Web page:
Here's the coolest stuff we found at Temple's startup showcase - Philly


Apr. 22, 2016 9:33 am

Here’s the coolest stuff we found at Temple’s startup showcase

A digital photo printer, a bartender-turned-entrepreneur and bacon. Free bacon. Here's a dispatch from the school's first What IF Innovation Festival.

The startup showcase at Temple's What IF Innovation Festival on Tuesday.

(Photo by Albert Hong)

How to get college kids to stop and listen?


At Temple’s What IF Innovation Festival startup showcase, Old City startup GoBabl cooked bacon and gave it away for free. Because, duh, “kids love bacon,” said GoBabl founder Earl Knight. It worked.

“Those are the kind of people that we really like to talk to because those are the people that will be our word-of-mouth,” Knight said.

GoBabl, a location-based social media analytics platform, exhibited outside by Temple’s Bell Tower alongside many Temple student startups, like Jesse DiLaura’s on-campus phone repair service RepairU and Chris Cotteta’s JOI Electronics that sells guitar pedals that double as light organs.

Temple alumni Joshua Hopkins and Travis Kniffin showed off their three hefty, handmade prototypes for a digital contact printer called Contacter that couldn’t help but draw in curiosity from passersby. (One prototype is currently being used at MIT and the other resides at the Tyler School of Art.)

Joshua Hopkins (left) and Travis Kniffin, both graduates of the Tyler School of Art, created digital contact printer Contacter.

Joshua Hopkins (left) and Travis Kniffin, both graduates of the Tyler School of Art, created digital contact printer Contacter. (Photo by Albert Hong)

The device takes digital images, whether it’s from the internet or your Instagram, and prints them out using the same chemical process of a darkroom print to produce an image with the same quality of tones you’d get from a traditional darkroom.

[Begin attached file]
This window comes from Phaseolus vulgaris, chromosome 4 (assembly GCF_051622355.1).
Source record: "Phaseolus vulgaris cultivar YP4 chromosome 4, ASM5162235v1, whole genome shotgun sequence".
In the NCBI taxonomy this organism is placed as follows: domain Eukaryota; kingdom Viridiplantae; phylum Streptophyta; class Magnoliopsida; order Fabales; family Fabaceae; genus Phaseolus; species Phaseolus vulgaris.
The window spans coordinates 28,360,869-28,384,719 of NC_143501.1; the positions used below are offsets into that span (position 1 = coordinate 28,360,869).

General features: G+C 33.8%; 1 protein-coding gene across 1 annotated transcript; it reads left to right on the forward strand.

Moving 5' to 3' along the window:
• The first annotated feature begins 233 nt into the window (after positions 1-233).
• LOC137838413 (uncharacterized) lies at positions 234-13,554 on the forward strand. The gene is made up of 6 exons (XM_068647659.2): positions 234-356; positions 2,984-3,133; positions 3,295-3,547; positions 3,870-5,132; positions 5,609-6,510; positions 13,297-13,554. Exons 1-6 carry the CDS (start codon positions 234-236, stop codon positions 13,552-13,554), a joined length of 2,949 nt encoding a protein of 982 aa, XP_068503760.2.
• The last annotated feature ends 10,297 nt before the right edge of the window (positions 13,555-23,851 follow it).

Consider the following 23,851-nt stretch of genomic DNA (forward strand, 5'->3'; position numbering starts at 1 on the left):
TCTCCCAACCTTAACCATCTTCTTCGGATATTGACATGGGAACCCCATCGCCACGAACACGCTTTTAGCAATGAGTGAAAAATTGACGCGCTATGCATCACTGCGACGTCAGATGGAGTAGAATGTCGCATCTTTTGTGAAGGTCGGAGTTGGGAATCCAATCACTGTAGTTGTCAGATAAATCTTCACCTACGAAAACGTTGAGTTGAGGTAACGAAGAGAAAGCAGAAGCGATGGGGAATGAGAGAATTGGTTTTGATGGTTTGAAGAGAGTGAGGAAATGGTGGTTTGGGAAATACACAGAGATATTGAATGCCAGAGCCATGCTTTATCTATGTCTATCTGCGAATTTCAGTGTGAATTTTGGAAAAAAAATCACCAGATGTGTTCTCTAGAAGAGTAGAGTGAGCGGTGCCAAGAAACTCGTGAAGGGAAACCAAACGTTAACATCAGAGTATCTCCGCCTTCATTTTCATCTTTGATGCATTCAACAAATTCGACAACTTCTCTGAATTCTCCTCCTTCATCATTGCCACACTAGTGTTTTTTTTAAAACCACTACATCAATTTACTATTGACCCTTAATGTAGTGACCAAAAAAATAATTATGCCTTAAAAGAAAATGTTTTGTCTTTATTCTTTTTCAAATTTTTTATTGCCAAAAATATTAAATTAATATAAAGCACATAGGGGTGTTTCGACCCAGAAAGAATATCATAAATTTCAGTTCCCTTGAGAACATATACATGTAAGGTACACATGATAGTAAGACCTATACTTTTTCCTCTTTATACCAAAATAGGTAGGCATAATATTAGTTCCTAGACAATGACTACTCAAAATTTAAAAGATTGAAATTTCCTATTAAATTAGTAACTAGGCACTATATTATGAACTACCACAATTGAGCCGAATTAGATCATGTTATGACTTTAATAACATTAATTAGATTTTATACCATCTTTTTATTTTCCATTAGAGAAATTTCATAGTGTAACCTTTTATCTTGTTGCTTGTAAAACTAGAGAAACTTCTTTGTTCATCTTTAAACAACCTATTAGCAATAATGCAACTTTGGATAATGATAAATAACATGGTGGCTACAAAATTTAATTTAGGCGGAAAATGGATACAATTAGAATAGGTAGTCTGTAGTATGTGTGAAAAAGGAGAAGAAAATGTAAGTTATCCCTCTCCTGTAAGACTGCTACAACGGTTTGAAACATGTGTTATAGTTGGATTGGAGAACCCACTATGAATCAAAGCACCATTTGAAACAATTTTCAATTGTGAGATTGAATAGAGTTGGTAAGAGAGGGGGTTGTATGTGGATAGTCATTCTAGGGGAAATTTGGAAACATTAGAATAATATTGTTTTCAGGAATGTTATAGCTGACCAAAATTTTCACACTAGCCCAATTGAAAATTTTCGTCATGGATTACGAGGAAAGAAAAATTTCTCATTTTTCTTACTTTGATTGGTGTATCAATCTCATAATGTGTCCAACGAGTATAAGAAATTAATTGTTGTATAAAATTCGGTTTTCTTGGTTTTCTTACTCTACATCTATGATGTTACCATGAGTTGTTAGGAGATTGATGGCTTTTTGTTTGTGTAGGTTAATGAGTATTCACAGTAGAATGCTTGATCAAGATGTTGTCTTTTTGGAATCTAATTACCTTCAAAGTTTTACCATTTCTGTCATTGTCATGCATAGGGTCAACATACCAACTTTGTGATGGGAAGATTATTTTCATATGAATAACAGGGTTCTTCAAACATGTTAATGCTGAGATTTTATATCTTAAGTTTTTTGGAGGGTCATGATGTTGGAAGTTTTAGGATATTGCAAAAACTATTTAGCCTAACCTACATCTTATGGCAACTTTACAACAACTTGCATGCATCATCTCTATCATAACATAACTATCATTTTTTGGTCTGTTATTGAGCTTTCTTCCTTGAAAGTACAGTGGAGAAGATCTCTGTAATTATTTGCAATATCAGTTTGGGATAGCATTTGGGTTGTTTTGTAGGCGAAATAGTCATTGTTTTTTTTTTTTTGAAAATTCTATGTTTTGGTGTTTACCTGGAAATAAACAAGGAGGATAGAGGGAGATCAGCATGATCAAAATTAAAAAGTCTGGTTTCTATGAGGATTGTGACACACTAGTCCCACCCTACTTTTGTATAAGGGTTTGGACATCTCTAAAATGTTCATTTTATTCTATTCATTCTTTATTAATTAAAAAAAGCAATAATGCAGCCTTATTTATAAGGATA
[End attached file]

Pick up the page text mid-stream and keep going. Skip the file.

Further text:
“What this allows you to do is get the quality of those prints without any of the hassle of printing in the darkroom, and you can also use digital images instead of just a film negative,” said Hopkins, who is currently working as a business intelligence developer at Jefferson.

Jung Park, a self-described “super, super senior” at the Fox School of Business, was catching students’ attention with the alcoholic theme of her company, Cocktail Culture Co.

In classes held at Old City’s Infusion Lounge, Jung teaches students how to make original cocktails. A bartender for around seven years in order to pay for school, Park started the business in December 2014 after noticing her patrons kept asking about the concoctions she was making.

Jung Park, founder of Cocktail Culture Co., gives lessons on how to make intricate cocktails based on her original recipes.

Jung Park, founder of Cocktail Culture Co., gives lessons on how to make intricate cocktails based on her original recipes. (Photo by Albert Hong)

“People wanted more complicated cocktails — it’s the satisfaction you get for building this super-cool thing that you had no idea about when you walked in,” said Park, who was a finalist at this year’s Be Your Own Boss Bowl, Temple’s annual entrepreneurship contest.

Nighttime brought the second and final portion of the festival with the lightning talks at Mitten Hall where local founders like Melissa Alam and Philly Startup Leaders president Brock Weatherup talked to aspiring entrepreneurs about everything from taking advantage of resources to collaborating.

What IF organizer Tim Mounsey said the organizing team is already in talks for a bigger festival next year.

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